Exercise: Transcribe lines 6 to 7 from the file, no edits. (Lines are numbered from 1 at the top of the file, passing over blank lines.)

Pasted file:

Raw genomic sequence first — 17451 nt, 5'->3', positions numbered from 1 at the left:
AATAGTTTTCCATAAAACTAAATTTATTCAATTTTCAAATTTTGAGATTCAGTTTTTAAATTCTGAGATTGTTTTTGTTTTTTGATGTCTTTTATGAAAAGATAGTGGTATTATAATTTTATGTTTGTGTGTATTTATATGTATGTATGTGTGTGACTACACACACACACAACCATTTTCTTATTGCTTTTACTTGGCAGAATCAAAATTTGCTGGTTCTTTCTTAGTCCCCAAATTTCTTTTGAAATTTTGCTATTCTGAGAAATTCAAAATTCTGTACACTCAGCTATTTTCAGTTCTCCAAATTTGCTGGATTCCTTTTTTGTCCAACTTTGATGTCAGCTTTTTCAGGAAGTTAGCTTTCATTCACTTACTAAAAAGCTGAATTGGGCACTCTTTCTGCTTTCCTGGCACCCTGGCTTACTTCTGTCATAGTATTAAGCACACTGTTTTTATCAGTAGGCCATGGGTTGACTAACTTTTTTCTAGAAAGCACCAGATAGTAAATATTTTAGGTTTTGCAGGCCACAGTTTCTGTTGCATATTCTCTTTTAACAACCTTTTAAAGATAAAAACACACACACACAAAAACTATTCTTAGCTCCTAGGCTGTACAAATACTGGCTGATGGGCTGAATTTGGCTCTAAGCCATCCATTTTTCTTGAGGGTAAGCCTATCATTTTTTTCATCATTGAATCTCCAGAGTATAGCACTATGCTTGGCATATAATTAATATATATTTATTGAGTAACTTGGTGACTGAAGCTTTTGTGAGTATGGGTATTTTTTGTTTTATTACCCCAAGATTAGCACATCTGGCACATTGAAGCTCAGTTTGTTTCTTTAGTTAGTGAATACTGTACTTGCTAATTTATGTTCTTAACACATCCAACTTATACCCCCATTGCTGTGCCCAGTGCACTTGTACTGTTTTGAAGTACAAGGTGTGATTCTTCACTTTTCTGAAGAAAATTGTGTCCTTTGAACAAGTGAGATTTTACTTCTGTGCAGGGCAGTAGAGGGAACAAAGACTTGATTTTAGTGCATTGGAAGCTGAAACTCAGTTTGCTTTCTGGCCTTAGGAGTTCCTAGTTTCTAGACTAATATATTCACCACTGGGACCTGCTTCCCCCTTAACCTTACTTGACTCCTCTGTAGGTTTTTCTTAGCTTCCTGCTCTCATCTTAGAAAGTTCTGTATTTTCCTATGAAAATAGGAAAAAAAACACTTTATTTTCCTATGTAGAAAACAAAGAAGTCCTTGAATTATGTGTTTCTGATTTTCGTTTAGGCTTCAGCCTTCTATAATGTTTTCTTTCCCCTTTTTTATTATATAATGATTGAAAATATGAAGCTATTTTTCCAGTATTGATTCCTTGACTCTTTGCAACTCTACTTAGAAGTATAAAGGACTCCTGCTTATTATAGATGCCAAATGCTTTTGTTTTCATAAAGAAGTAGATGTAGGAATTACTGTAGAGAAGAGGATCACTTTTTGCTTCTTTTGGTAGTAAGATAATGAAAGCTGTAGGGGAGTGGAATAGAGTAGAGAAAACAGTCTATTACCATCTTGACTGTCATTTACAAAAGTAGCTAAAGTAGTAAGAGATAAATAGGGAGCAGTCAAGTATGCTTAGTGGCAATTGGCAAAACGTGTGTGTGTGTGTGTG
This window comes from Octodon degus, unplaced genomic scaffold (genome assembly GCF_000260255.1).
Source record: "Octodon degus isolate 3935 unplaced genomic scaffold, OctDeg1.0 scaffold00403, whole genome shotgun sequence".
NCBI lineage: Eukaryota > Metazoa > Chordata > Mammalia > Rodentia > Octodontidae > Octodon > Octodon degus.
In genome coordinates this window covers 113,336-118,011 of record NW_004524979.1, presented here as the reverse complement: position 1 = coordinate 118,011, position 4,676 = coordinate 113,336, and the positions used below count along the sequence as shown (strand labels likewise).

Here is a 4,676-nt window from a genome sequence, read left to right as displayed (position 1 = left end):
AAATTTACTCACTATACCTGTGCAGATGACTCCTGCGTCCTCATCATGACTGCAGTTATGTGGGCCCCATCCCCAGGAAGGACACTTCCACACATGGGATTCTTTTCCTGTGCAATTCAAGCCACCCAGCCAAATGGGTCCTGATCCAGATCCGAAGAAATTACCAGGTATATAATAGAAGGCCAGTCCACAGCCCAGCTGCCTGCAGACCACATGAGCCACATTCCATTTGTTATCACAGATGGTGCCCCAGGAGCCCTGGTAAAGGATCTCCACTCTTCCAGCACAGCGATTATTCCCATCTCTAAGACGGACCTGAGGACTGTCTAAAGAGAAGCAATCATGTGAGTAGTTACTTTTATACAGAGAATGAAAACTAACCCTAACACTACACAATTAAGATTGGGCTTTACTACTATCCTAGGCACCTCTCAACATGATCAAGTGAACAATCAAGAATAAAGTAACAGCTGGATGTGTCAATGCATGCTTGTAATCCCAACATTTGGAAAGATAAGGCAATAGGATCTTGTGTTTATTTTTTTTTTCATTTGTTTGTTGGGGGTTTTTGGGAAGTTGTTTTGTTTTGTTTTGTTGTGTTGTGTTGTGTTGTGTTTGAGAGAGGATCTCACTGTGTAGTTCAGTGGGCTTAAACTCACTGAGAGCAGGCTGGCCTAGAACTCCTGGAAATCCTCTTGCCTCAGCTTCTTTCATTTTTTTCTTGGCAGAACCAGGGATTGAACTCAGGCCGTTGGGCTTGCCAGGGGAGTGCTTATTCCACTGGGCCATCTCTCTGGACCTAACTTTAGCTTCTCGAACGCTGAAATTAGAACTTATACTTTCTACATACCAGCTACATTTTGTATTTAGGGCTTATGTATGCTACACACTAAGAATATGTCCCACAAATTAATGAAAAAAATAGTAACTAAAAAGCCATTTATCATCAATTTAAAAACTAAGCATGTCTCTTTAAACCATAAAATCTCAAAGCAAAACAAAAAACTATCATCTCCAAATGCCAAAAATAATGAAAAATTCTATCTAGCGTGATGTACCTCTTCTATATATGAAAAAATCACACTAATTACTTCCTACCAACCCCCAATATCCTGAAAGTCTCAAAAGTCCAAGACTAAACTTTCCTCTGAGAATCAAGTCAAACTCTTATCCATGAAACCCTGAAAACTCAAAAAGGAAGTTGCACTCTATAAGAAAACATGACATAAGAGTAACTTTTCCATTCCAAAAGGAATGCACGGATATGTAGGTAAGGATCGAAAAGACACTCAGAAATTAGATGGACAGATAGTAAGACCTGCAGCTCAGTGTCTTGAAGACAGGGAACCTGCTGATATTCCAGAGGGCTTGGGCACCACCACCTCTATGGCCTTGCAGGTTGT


In genome coordinates this window covers 113,336-118,011 of record NW_004524979.1, presented here as the reverse complement: position 1 = coordinate 118,011, position 4,676 = coordinate 113,336, and the positions used below count along the sequence as shown (strand labels likewise).

Here is a 4,676-nt window from a genome sequence, read left to right as displayed (position 1 = left end):